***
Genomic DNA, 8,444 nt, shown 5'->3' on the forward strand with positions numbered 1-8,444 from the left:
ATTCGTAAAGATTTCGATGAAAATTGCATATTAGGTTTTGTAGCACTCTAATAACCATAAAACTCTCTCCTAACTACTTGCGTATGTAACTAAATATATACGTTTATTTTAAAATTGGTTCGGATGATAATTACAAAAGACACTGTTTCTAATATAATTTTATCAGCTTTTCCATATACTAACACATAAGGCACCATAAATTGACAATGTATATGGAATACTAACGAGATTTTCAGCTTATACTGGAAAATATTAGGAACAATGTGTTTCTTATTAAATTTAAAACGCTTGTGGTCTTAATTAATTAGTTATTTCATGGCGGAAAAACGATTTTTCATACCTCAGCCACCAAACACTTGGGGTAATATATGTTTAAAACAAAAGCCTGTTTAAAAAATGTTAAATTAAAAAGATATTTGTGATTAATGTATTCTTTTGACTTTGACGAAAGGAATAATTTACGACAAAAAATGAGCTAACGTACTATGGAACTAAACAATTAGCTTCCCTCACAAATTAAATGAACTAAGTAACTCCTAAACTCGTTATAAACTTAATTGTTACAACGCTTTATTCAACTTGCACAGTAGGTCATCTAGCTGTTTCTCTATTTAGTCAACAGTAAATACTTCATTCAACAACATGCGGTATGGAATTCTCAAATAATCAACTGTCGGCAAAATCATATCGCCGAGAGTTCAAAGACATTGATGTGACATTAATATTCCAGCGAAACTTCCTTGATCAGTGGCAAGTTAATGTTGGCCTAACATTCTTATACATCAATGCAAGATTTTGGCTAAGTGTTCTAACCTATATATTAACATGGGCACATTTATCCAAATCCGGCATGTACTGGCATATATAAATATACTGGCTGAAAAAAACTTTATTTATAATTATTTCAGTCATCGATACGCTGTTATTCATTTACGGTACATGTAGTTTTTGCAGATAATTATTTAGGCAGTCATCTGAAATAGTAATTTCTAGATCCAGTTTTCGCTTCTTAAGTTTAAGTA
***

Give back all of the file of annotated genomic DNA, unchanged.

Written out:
Genomic DNA, 8,444 nt, shown 5'->3' on the forward strand with positions numbered 1-8,444 from the left:
ATTCGTAAAGATTTCGATGAAAATTGCATATTAGGTTTTGTAGCACTCTAATAACCATAAAACTCTCTCCTAACTACTTGCGTATGTAACTAAATATATACGTTTATTTTAAAATTGGTTCGGATGATAATTACAAAAGACACTGTTTCTAATATAATTTTATCAGCTTTTCCATATACTAACACATAAGGCACCATAAATTGACAATGTATATGGAATACTAACGAGATTTTCAGCTTATACTGGAAAATATTAGGAACAATGTGTTTCTTATTAAATTTAAAACGCTTGTGGTCTTAATTAATTAGTTATTTCATGGCGGAAAAACGATTTTTCATACCTCAGCCACCAAACACTTGGGGTAATATATGTTTAAAACAAAAGCCTGTTTAAAAAATGTTAAATTAAAAAGATATTTGTGATTAATGTATTCTTTTGACTTTGACGAAAGGAATAATTTACGACAAAAAATGAGCTAACGTACTATGGAACTAAACAATTAGCTTCCCTCACAAATTAAATGAACTAAGTAACTCCTAAACTCGTTATAAACTTAATTGTTACAACGCTTTATTCAACTTGCACAGTAGGTCATCTAGCTGTTTCTCTATTTAGTCAACAGTAAATACTTCATTCAACAACATGCGGTATGGAATTCTCAAATAATCAACTGTCGGCAAAATCATATCGCCGAGAGTTCAAAGACATTGATGTGACATTAATATTCCAGCGAAACTTCCTTGATCAGTGGCAAGTTAATGTTGGCCTAACATTCTTATACATCAATGCAAGATTTTGGCTAAGTGTTCTAACCTATATATTAACATGGGCACATTTATCCAAATCCGGCATGTACTGGCATATATAAATATACTGGCTGAAAAAAACTTTATTTATAATTATTTCAGTCATCGATACGCTGTTATTCATTTACGGTACATGTAGTTTTTGCAGATAATTATTTAGGCAGTCATCTGAAATAGTAATTTCTAGATCCAGTTTTCGCTTCTTAAGTTTAAGTA